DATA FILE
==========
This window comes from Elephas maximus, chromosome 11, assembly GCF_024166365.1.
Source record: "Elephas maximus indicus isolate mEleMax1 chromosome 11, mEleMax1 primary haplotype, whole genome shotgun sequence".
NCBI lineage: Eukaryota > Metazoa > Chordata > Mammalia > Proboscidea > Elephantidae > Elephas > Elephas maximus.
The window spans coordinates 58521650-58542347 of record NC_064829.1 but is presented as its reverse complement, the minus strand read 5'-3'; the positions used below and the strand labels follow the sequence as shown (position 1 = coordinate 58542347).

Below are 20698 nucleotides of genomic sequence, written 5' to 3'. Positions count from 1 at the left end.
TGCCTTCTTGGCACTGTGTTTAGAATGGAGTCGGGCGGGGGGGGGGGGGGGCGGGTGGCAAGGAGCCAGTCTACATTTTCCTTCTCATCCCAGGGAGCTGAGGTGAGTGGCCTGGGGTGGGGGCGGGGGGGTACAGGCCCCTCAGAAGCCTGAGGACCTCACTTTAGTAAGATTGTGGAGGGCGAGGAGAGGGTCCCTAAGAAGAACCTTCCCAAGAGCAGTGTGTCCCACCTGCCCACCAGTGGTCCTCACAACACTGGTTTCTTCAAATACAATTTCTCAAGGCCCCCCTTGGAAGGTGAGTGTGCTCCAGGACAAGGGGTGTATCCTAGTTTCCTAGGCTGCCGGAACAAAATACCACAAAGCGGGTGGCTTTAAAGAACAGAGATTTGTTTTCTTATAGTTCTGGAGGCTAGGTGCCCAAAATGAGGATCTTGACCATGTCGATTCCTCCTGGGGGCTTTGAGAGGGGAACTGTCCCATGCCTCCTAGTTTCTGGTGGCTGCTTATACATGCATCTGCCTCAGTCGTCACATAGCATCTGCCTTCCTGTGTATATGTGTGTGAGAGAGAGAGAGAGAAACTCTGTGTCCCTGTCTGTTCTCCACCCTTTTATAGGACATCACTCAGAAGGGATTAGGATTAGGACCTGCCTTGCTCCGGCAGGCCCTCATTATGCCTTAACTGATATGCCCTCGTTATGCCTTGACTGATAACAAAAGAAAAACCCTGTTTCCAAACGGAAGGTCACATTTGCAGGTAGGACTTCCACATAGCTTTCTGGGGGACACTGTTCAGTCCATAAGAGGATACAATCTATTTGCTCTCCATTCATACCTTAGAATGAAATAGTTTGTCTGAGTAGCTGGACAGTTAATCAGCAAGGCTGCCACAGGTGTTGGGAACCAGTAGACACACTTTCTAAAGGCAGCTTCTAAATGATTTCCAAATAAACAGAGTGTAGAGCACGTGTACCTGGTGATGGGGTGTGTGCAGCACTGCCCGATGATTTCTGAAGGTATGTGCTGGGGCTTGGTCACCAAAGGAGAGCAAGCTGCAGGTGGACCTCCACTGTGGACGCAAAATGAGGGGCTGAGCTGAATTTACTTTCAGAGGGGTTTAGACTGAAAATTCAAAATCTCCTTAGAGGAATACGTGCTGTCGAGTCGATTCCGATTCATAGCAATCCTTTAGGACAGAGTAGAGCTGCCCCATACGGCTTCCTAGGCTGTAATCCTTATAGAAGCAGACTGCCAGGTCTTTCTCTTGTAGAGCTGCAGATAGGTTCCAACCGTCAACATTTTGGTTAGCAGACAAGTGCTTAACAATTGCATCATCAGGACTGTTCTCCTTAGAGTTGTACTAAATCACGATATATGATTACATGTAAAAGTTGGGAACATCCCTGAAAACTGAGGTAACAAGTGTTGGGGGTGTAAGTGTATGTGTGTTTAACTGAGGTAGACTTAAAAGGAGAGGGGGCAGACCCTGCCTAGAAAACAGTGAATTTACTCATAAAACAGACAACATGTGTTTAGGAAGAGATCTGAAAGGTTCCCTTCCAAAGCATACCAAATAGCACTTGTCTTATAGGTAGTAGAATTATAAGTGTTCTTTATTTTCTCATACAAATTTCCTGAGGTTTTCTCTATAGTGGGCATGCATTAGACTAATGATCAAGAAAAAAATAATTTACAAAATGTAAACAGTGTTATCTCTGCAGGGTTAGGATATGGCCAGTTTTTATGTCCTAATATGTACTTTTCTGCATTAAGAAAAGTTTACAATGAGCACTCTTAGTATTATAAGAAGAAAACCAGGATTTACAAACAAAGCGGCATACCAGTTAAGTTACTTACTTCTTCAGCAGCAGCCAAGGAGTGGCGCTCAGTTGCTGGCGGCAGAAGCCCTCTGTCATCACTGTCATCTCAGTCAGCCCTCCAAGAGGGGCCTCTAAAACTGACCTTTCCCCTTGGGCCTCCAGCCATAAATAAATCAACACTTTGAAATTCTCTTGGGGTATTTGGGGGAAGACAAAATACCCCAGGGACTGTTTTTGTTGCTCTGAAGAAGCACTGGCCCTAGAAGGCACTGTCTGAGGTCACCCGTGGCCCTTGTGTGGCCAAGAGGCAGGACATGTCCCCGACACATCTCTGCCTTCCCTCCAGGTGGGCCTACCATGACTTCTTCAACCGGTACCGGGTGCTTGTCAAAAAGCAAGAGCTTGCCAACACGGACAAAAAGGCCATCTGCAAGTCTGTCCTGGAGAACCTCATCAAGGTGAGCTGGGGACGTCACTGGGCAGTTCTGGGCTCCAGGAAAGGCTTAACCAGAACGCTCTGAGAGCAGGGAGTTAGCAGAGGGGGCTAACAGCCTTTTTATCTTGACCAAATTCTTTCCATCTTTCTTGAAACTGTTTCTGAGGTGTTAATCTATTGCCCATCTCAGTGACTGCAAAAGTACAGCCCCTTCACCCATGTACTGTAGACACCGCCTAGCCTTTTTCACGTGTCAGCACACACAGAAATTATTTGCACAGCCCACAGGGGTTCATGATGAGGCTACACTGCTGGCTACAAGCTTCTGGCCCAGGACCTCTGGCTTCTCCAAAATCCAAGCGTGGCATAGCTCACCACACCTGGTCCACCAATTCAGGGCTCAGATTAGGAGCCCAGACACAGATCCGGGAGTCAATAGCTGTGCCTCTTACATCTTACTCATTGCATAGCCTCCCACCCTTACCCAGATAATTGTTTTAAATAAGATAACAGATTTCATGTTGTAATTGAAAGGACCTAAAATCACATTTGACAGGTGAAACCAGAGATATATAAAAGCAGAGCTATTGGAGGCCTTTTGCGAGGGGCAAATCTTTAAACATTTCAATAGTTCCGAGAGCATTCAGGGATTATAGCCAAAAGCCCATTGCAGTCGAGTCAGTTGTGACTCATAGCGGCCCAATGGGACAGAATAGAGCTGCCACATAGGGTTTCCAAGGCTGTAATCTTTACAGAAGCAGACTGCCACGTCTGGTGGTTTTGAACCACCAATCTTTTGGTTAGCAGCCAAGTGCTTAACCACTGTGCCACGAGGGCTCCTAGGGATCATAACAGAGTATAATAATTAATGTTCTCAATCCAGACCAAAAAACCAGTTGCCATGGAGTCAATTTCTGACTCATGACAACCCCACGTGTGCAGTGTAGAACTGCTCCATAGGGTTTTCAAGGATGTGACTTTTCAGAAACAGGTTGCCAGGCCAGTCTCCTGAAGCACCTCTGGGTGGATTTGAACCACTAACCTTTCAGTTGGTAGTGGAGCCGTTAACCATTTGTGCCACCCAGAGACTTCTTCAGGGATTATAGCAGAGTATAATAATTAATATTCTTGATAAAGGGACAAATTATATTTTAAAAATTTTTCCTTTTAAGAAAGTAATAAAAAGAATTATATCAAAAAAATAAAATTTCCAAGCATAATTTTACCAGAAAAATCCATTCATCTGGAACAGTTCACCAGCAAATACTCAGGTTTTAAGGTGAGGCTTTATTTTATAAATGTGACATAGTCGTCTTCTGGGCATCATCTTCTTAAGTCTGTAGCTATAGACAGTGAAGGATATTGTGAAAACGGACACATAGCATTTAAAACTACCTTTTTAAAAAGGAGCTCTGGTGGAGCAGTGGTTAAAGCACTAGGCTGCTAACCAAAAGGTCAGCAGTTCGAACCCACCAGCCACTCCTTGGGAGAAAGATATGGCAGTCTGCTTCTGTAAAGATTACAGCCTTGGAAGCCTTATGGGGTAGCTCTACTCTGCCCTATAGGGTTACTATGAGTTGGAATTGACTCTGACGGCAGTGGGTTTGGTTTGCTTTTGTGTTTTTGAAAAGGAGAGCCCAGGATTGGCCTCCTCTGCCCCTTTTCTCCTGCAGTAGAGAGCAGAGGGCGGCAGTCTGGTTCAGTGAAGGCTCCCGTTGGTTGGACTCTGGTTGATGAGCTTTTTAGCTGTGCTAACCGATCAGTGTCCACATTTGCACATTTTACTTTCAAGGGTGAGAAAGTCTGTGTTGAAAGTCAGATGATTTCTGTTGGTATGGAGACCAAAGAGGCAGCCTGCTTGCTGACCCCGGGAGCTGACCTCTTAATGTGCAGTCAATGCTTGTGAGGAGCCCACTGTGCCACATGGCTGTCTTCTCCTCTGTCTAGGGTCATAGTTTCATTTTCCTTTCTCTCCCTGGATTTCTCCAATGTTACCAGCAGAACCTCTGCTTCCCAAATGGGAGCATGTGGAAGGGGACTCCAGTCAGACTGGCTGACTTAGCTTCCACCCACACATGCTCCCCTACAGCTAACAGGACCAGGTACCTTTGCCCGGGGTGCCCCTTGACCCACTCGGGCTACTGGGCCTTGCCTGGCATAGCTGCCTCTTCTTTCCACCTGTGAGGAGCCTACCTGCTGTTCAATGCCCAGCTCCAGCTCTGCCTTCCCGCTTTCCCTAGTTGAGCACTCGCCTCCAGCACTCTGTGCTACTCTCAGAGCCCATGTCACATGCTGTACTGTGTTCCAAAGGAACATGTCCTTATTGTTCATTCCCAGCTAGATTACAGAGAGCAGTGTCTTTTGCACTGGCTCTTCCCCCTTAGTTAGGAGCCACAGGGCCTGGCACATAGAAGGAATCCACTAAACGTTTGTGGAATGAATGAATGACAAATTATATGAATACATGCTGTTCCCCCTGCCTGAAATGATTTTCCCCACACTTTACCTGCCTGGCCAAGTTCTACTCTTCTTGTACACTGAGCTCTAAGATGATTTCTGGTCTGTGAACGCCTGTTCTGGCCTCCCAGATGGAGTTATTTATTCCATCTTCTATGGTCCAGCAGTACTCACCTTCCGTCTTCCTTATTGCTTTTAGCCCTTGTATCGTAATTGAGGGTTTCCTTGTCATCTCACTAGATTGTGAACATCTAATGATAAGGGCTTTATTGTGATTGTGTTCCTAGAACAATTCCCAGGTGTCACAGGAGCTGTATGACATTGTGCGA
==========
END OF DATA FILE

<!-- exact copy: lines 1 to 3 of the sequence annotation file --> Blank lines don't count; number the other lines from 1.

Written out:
This window comes from Elephas maximus, chromosome 11, assembly GCF_024166365.1.
Source record: "Elephas maximus indicus isolate mEleMax1 chromosome 11, mEleMax1 primary haplotype, whole genome shotgun sequence".
NCBI lineage: Eukaryota > Metazoa > Chordata > Mammalia > Proboscidea > Elephantidae > Elephas > Elephas maximus.